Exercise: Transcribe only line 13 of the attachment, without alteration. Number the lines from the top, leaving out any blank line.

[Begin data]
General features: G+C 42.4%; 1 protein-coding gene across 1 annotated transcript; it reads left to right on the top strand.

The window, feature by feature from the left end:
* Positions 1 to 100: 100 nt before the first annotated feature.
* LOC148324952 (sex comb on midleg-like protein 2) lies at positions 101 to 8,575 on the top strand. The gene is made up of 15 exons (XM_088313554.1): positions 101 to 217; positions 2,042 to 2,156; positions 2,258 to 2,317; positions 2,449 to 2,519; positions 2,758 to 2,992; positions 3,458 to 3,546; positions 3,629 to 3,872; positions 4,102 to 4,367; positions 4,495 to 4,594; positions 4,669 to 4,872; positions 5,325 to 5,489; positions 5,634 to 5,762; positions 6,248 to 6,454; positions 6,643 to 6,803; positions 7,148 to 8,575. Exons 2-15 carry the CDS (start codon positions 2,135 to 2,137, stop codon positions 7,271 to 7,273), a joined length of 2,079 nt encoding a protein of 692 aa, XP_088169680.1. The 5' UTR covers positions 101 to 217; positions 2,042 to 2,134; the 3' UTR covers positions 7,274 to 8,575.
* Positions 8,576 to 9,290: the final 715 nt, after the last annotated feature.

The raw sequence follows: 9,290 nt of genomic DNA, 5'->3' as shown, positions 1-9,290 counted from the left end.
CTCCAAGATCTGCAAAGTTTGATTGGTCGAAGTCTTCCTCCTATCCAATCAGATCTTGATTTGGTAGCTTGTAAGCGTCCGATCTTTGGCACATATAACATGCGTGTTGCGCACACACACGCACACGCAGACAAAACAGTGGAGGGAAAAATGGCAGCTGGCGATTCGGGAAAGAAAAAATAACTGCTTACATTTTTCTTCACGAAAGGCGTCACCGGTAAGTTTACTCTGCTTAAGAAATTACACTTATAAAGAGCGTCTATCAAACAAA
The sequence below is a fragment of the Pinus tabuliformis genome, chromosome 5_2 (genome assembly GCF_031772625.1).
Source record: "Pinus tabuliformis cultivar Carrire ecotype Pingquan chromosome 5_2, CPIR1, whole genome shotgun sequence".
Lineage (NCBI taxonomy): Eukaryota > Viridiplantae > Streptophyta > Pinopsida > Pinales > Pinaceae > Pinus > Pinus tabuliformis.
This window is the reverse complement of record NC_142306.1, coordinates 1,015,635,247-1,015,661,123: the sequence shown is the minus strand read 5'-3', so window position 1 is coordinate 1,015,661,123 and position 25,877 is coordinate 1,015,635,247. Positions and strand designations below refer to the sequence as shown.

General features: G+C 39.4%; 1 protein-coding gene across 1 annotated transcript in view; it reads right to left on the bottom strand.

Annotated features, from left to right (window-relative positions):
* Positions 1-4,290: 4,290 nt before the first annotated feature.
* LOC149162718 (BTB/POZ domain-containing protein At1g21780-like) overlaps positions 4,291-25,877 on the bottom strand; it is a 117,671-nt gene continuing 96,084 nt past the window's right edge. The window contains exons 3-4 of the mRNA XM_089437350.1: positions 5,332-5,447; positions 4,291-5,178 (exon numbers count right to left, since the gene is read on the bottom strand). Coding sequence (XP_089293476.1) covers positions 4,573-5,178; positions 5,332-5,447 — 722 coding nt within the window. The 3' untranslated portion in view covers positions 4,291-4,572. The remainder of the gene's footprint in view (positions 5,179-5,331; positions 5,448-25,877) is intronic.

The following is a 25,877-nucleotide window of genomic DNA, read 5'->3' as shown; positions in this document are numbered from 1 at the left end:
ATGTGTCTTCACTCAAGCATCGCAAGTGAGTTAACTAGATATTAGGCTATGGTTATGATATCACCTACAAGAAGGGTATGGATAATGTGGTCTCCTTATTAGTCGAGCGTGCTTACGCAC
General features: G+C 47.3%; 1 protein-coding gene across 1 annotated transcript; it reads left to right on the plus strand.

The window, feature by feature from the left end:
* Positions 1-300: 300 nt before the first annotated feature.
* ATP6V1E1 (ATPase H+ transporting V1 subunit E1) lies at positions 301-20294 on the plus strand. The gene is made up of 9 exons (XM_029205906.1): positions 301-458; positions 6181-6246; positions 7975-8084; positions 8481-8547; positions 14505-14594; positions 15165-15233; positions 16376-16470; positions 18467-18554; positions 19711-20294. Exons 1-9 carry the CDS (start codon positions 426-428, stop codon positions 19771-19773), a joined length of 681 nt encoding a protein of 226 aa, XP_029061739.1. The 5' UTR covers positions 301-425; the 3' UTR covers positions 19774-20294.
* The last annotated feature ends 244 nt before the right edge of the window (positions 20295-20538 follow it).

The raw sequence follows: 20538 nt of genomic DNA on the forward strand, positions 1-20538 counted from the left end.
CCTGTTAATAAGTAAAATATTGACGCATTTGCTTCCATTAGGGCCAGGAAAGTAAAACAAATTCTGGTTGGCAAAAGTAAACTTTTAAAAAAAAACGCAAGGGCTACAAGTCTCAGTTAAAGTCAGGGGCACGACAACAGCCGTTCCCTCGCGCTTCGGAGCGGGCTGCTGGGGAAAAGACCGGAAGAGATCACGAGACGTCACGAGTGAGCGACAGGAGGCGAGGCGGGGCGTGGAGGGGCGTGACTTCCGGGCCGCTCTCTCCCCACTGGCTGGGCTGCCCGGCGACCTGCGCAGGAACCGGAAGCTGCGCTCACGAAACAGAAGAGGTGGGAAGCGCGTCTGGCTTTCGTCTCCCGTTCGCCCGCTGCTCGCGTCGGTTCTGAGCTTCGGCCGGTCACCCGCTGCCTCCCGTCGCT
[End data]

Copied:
Annotated features, from left to right (window-relative positions):